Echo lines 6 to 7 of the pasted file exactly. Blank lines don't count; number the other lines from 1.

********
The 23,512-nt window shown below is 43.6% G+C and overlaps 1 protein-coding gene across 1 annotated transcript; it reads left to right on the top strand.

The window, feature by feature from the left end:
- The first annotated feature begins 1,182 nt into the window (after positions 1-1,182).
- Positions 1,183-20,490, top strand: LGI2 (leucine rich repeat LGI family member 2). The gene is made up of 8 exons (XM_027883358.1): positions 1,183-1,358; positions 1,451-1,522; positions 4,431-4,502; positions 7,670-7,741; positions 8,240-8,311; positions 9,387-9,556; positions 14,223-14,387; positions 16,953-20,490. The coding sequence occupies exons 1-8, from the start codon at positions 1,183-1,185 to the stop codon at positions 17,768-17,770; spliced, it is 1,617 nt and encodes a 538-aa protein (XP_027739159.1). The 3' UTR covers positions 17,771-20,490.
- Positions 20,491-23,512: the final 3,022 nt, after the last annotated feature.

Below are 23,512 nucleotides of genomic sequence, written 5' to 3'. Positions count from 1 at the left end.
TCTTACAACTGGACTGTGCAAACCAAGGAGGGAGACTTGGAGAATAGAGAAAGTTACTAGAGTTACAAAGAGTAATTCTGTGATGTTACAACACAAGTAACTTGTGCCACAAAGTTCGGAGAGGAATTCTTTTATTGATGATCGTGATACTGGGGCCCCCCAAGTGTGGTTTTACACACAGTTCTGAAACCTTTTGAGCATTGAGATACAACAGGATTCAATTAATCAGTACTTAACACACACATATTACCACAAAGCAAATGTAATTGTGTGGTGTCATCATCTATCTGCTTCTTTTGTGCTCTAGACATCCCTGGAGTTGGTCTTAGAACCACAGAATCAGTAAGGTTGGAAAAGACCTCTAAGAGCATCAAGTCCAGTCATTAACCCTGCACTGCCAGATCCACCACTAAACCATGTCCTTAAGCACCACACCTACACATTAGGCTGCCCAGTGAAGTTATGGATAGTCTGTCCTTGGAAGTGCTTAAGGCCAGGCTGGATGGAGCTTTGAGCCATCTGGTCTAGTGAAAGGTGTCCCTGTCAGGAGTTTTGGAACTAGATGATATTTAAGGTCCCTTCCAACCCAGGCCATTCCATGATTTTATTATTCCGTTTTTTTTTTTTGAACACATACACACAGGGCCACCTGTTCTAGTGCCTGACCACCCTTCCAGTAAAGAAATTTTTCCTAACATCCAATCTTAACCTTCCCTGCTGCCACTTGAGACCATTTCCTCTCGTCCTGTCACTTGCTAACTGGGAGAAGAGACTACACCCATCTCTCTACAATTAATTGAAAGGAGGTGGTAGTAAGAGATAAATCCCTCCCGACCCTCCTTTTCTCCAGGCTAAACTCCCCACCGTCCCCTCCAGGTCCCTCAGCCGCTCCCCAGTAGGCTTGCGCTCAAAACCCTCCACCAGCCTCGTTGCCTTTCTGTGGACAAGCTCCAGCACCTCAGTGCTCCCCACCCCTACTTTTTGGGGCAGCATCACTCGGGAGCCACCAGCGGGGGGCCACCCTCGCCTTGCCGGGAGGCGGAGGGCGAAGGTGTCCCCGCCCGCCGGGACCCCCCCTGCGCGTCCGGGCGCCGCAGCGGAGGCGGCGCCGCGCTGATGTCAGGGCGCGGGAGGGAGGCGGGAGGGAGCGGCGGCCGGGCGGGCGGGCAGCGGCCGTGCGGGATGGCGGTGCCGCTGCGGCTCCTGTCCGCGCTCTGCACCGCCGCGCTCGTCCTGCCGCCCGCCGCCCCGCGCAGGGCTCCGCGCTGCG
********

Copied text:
Below are 23,512 nucleotides of genomic sequence, written 5' to 3'. Positions count from 1 at the left end.
TCTTACAACTGGACTGTGCAAACCAAGGAGGGAGACTTGGAGAATAGAGAAAGTTACTAGAGTTACAAAGAGTAATTCTGTGATGTTACAACACAAGTAACTTGTGCCACAAAGTTCGGAGAGGAATTCTTTTATTGATGATCGTGATACTGGGGCCCCCCAAGTGTGGTTTTACACACAGTTCTGAAACCTTTTGAGCATTGAGATACAACAGGATTCAATTAATCAGTACTTAACACACACATATTACCACAAAGCAAATGTAATTGTGTGGTGTCATCATCTATCTGCTTCTTTTGTGCTCTAGACATCCCTGGAGTTGGTCTTAGAACCACAGAATCAGTAAGGTTGGAAAAGACCTCTAAGAGCATCAAGTCCAGTCATTAACCCTGCACTGCCAGATCCACCACTAAACCATGTCCTTAAGCACCACACCTACACATTAGGCTGCCCAGTGAAGTTATGGATAGTCTGTCCTTGGAAGTGCTTAAGGCCAGGCTGGATGGAGCTTTGAGCCATCTGGTCTAGTGAAAGGTGTCCCTGTCAGGAGTTTTGGAACTAGATGATATTTAAGGTCCCTTCCAACCCAGGCCATTCCATGATTTTATTATTCCGTTTTTTTTTTTTGAACACATACACACAGGGCCACCTGTTCTAGTGCCTGACCACCCTTCCAGTAAAGAAATTTTTCCTAACATCCAATCTTAACCTTCCCTGCTGCCACTTGAGACCATTTCCTCTCGTCCTGTCACTTGCTAACTGGGAGAAGAGACTACACCCATCTCTCTACAATTAATTGAAAGGAGGTGGTAGTAAGAGATAAATCCCTCCCGACCCTCCTTTTCTCCAGGCTAAACTCCCCACCGTCCCCTCCAGGTCCCTCAGCCGCTCCCCAGTAGGCTTGCGCTCAAAACCCTCCACCAGCCTCGTTGCCTTTCTGTGGACAAGCTCCAGCACCTCAGTGCTCCCCACCCCTACTTTTTGGGGCAGCATCACTCGGGAGCCACCAGCGGGGGGCCACCCTCGCCTTGCCGGGAGGCGGAGGGCGAAGGTGTCCCCGCCCGCCGGGACCCCCCCTGCGCGTCCGGGCGCCGCAGCGGAGGCGGCGCCGCGCTGATGTCAGGGCGCGGGAGGGAGGCGGGAGGGAGCGGCGGCCGGGCGGGCGGGCAGCGGCCGTGCGGGATGGCGGTGCCGCTGCGGCTCCTGTCCGCGCTCTGCACCGCCGCGCTCGTCCTGCCGCCCGCCGCCCCGCGCAGGGCTCCGCGCTGCG